Across the country the glow of red hats, shouts of greatness, and the colorful unmasked crowds that accompanied the piper’s music made the masses forget about the other songs he had played before. Millions had long danced to this piper’s music, but his new song of reopening was one that was enjoyed by those who once despised his earlier tunes. But soon, they too joined in.
Quickly they found themselves embracing friends they had not seen for months, while standing shoulder to shoulder with unfamiliar faces who had been with the Pied Piper all along. Faces who for years had danced to the other songs that he had played. Songs of celebration when good people ran over an innocent woman. The joyous ballads sung after children were locked in cages, and the happy and self-righteous songs about shithole countries and those he despised as “low IQ.” A veritable symphony of nationalism and supremacy that was once heard by a relative few, was now heard by all.
The musical legacy of those notes formed the cadence that lay beneath the rhythm Americans were now dancing to. They saw who was in the crowd with them, locked arms, and still they danced. Still they followed.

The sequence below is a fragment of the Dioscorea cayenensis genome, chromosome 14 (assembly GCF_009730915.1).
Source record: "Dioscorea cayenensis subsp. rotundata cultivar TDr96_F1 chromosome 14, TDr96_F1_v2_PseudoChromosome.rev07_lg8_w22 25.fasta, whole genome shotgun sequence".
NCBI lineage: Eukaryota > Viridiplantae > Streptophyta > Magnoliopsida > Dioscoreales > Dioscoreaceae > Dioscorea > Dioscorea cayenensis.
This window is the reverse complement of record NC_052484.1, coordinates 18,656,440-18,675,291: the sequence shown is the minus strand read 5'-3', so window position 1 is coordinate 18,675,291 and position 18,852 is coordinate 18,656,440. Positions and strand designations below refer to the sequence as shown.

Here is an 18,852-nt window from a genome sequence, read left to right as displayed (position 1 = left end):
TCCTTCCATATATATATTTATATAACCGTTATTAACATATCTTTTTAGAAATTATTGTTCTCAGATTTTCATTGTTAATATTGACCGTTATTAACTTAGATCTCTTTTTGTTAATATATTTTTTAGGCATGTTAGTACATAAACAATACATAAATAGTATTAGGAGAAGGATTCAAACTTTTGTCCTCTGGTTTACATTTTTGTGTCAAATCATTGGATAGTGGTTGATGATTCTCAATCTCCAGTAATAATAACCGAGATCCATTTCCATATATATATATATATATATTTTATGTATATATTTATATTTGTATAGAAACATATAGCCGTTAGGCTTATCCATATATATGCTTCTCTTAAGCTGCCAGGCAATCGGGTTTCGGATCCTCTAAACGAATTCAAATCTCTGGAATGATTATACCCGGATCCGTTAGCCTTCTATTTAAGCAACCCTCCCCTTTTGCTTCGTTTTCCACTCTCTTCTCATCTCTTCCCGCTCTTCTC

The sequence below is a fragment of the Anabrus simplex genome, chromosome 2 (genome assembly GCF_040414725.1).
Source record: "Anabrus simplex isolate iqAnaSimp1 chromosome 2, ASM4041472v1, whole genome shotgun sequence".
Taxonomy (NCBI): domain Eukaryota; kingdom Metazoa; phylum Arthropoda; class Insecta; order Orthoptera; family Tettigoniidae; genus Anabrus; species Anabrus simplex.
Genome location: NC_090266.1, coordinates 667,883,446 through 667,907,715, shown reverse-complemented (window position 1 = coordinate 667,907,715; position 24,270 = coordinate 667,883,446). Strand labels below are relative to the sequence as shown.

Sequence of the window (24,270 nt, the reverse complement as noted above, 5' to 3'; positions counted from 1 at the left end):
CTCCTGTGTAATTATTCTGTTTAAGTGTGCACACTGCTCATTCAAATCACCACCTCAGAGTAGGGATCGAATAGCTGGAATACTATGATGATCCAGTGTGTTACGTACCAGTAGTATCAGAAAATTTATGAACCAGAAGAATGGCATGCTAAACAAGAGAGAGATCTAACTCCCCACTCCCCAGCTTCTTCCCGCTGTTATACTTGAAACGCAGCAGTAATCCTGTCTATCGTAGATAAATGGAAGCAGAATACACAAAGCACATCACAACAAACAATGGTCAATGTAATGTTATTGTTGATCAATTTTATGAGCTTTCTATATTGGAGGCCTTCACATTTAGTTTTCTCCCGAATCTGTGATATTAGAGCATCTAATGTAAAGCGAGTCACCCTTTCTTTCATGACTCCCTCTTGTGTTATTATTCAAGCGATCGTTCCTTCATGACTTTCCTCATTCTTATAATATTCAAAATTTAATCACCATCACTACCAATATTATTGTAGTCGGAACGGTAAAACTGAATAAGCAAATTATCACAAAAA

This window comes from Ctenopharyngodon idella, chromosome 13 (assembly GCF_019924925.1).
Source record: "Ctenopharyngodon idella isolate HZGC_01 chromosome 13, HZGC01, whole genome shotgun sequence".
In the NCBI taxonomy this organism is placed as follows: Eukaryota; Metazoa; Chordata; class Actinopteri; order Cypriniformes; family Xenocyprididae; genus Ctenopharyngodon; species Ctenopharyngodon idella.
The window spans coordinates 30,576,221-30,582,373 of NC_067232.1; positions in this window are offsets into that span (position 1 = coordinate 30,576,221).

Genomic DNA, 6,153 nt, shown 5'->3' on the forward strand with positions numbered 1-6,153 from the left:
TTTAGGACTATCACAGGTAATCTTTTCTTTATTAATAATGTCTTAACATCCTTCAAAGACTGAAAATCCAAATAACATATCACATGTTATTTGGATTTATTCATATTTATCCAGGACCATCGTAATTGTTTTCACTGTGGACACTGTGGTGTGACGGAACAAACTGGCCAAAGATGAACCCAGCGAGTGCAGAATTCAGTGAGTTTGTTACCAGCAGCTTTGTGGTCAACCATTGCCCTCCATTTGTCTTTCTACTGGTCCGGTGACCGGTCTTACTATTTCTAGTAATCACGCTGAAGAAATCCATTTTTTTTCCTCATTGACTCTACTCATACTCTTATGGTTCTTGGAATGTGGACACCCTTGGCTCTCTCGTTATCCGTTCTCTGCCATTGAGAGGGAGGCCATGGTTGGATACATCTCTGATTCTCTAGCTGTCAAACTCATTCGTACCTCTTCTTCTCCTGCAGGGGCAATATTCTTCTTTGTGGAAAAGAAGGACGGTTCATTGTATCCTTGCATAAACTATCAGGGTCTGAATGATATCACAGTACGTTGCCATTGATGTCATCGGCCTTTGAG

The crowd swelled as if keeping pace with the intensity and growing vitriol of the piper’s song. Caught in the rhythm, enthralled by the moment, they failed to see the irony that defined the song they danced along with. Written by the piper, the same one who once sang that he could get away with murder. A song they now danced to and one that they failed to realize would prove him right.
Still they danced. Leaving their belongings along with their compassion behind. They were caught up in the revelry, following the Pied Piper and never looking back at the devastation, pain, misery, and death that would be left in their wake. Calls for calm, and pleas for a more reasoned approach to the pandemic were all drowned out by the noise.
And the ever present silence of 100,000 dead was given no chance to reflect or distract them from the path they now found themselves on.